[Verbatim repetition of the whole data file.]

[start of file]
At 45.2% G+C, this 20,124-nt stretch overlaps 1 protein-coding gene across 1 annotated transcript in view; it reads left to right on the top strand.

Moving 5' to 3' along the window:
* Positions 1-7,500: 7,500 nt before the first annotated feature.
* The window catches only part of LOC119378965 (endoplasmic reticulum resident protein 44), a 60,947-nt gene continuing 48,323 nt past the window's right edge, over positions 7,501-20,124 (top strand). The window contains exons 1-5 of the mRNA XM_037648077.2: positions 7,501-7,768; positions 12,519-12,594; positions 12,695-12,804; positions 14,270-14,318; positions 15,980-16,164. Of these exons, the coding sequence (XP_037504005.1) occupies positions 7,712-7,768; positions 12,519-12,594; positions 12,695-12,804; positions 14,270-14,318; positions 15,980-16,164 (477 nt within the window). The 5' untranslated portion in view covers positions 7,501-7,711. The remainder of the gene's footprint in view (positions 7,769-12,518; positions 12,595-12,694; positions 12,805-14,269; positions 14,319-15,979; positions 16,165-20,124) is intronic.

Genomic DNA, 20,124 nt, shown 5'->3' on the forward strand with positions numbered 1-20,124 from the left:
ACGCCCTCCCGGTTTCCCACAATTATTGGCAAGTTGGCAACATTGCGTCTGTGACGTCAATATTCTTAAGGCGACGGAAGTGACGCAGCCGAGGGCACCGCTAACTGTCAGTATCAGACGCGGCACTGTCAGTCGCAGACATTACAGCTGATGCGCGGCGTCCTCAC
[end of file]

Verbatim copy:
At 45.2% G+C, this 20,124-nt stretch overlaps 1 protein-coding gene across 1 annotated transcript in view; it reads left to right on the top strand.

Moving 5' to 3' along the window:
* Positions 1-7,500: 7,500 nt before the first annotated feature.
* The window catches only part of LOC119378965 (endoplasmic reticulum resident protein 44), a 60,947-nt gene continuing 48,323 nt past the window's right edge, over positions 7,501-20,124 (top strand). The window contains exons 1-5 of the mRNA XM_037648077.2: positions 7,501-7,768; positions 12,519-12,594; positions 12,695-12,804; positions 14,270-14,318; positions 15,980-16,164. Of these exons, the coding sequence (XP_037504005.1) occupies positions 7,712-7,768; positions 12,519-12,594; positions 12,695-12,804; positions 14,270-14,318; positions 15,980-16,164 (477 nt within the window). The 5' untranslated portion in view covers positions 7,501-7,711. The remainder of the gene's footprint in view (positions 7,769-12,518; positions 12,595-12,694; positions 12,805-14,269; positions 14,319-15,979; positions 16,165-20,124) is intronic.

Genomic DNA, 20,124 nt, shown 5'->3' on the forward strand with positions numbered 1-20,124 from the left:
ACGCCCTCCCGGTTTCCCACAATTATTGGCAAGTTGGCAACATTGCGTCTGTGACGTCAATATTCTTAAGGCGACGGAAGTGACGCAGCCGAGGGCACCGCTAACTGTCAGTATCAGACGCGGCACTGTCAGTCGCAGACATTACAGCTGATGCGCGGCGTCCTCAC